Statistical Analysis of Performance Data Part 2 - Correcting the Data SetPublished on 15 Jul 2011
In the first part of this series, I made a point that average values can be easily distorted and I explained when they can be considered to be secure. Now, I am going to show you how to clean up a data set using statistically proven methods.
As the average value of a data set is obviously prone to extreme outliers – be they exceptionally large or small – it may be necessary to rid the data set of these values. But mind, removing values arbitrarily cannot be considered to be a well-grounded analysis. If the data is presented in the correct way, humans are rather proficient in spotting outliers. But they are also easily tempted into excluding unfavorable values and thereby forging a result to meet their needs.
Consequently, it is extremely important to constrain oneself to generally accepted methods for removing outliers. In this article, I will cover systematic errors which are caused by machines or tools used for collecting the data as well as a famous yet easy mathematical method to exclude values from a data set.
Some outliers are caused by errors in the underlying system used for collecting performance data. They are usually recognized by making no sense whatsoever, e.g. a negative latency or a percentage value larger than 1.
Early in 2011, I worked with a customer on a brand new report for Citrix EdgeSight to visualize the latency of remote desktop session from branch offices. Although we were expecting incidents of high latency for entire branch offices, averages were extremely high – in general. We were actually wondering whether users were able to work at all. By analyzing the data set, we discovered negative values for the session latency - which is not possible - as well as extremely high values. The latter proved to be the maximum value for the data type used in the database field. Therefore, both kinds of outliers obviously resulted from bugs either in Windows Performance Monitor or in EdgeSight.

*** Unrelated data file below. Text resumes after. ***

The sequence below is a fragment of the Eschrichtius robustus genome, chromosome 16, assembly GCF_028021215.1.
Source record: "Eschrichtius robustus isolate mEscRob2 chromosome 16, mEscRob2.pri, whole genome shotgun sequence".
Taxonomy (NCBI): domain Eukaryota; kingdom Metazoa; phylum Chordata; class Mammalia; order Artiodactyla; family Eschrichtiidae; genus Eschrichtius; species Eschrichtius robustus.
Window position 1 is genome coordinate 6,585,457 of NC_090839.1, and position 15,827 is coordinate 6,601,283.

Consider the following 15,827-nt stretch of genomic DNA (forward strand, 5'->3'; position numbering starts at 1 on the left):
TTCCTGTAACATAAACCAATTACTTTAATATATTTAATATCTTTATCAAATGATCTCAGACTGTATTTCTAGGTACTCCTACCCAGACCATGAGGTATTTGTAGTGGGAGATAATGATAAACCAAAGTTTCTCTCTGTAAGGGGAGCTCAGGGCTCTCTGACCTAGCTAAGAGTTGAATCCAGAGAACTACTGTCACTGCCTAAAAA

When a data set shows impossible values they may well be caused by bugs in one of the products involved. Mind that those values may only be excluded when a concise explanation can be offered why these outliers must have been resulted from systematic errors.
Any remaining outliers that cannot be explained by systematic errors must be considered to result from the real world and must not be removed arbitrarily. Unfortunately, these values may still cause the average to be distorted for reasons explained in the first part of this series. The following provides you with the means to calculate a realistic average regardless of the outliers.
In statistics, there is a method called “truncated mean” used for cleaning up data sets and discarding outliers on the edges of your data set. You are allowed to remove an equal number of values from the top and the bottom of your data set. This is easiest when working with a sorted data set. The truncated mean allows you to exclude either n% of the smallest and largest values or the same number of the smallest and largest values. This method assumes that your data set is normally distributed meaning that your distribution is bell-shaped and has an (roughly) equal number of values left and right of your average.
In performance monitoring you are usually working on thousands of values so excluding 20% of the values (half from the top and half from the bottom) doesn’t matter with regard to your data set. I recommend that you keep this percentage as small as possible to retain as much of your original data as possible.
Still, even applying a generally accepted method to your data set will result in plausible values to be discarded. These outliers represent the fate of the few (users, sessions, requests, transactions – whatever you are tracing), you should not discard them without further investigation. Therefore, I urge you to analyze these outliers as they may have resulted from real world problems occurring regularly.
Why not to Modify Values
Sometimes, humans are tempted to modify values justifying that the result provides a more realistic view on the data. As I have already argued in the first part of this series, humans are good at spotting outliers. But they are wrong about it about as often as they are right. Therefore, you should not use your senses when working with a data but rely on mathematical methods to correct your data set.